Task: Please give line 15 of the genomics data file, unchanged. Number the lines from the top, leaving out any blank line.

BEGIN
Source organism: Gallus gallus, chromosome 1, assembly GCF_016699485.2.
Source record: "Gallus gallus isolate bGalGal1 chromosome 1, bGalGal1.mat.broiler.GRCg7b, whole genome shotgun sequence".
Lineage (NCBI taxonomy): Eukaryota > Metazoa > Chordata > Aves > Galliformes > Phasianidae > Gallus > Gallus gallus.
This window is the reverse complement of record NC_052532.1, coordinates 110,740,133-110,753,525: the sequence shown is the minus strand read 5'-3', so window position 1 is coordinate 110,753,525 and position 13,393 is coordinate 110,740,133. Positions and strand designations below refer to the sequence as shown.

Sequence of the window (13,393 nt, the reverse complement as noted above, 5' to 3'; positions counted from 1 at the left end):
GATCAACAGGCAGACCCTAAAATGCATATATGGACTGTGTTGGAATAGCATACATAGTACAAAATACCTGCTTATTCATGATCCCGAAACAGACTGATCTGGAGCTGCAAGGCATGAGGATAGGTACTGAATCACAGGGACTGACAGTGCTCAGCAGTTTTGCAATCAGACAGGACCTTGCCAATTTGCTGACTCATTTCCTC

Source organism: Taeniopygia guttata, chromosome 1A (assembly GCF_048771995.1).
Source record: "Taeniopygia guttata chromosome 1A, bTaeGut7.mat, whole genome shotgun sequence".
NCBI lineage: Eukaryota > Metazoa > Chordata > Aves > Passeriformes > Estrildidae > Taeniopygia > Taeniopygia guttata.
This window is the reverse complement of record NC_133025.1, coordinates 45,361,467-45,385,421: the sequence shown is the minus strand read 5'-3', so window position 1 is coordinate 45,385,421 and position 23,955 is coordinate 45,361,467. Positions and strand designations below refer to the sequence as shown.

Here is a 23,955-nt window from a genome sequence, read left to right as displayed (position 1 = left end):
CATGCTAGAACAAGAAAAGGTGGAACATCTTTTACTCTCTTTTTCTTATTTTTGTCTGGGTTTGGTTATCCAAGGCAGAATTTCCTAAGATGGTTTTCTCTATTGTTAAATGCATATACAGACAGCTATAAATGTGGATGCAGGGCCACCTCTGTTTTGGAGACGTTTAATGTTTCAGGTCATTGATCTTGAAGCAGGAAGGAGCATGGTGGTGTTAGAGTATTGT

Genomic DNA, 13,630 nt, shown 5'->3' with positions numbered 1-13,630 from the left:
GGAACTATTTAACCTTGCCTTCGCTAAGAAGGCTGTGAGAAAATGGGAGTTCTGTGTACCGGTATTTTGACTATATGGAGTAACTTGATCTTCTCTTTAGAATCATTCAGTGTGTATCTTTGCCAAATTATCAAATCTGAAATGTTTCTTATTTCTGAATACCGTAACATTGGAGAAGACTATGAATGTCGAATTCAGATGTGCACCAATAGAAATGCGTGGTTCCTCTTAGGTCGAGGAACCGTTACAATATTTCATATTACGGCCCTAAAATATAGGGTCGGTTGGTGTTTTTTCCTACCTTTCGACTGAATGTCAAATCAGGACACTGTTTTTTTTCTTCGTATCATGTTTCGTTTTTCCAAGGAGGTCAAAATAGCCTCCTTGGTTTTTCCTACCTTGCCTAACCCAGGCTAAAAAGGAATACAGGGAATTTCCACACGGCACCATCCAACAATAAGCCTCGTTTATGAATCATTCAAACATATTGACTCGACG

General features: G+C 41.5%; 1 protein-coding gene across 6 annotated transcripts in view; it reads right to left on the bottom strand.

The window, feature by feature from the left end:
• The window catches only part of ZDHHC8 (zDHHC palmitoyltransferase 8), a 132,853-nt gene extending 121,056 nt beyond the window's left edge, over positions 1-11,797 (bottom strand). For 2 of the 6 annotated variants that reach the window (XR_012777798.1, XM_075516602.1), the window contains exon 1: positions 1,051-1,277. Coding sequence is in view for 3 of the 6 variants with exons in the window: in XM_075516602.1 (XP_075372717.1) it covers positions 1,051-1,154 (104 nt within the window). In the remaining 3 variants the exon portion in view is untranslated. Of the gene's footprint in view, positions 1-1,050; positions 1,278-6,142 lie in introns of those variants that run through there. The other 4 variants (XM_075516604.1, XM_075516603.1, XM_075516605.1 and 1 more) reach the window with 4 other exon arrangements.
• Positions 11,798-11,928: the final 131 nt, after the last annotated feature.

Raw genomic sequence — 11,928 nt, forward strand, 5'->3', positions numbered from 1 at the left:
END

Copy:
General features: G+C 41.5%; 1 protein-coding gene across 6 annotated transcripts in view; it reads right to left on the bottom strand.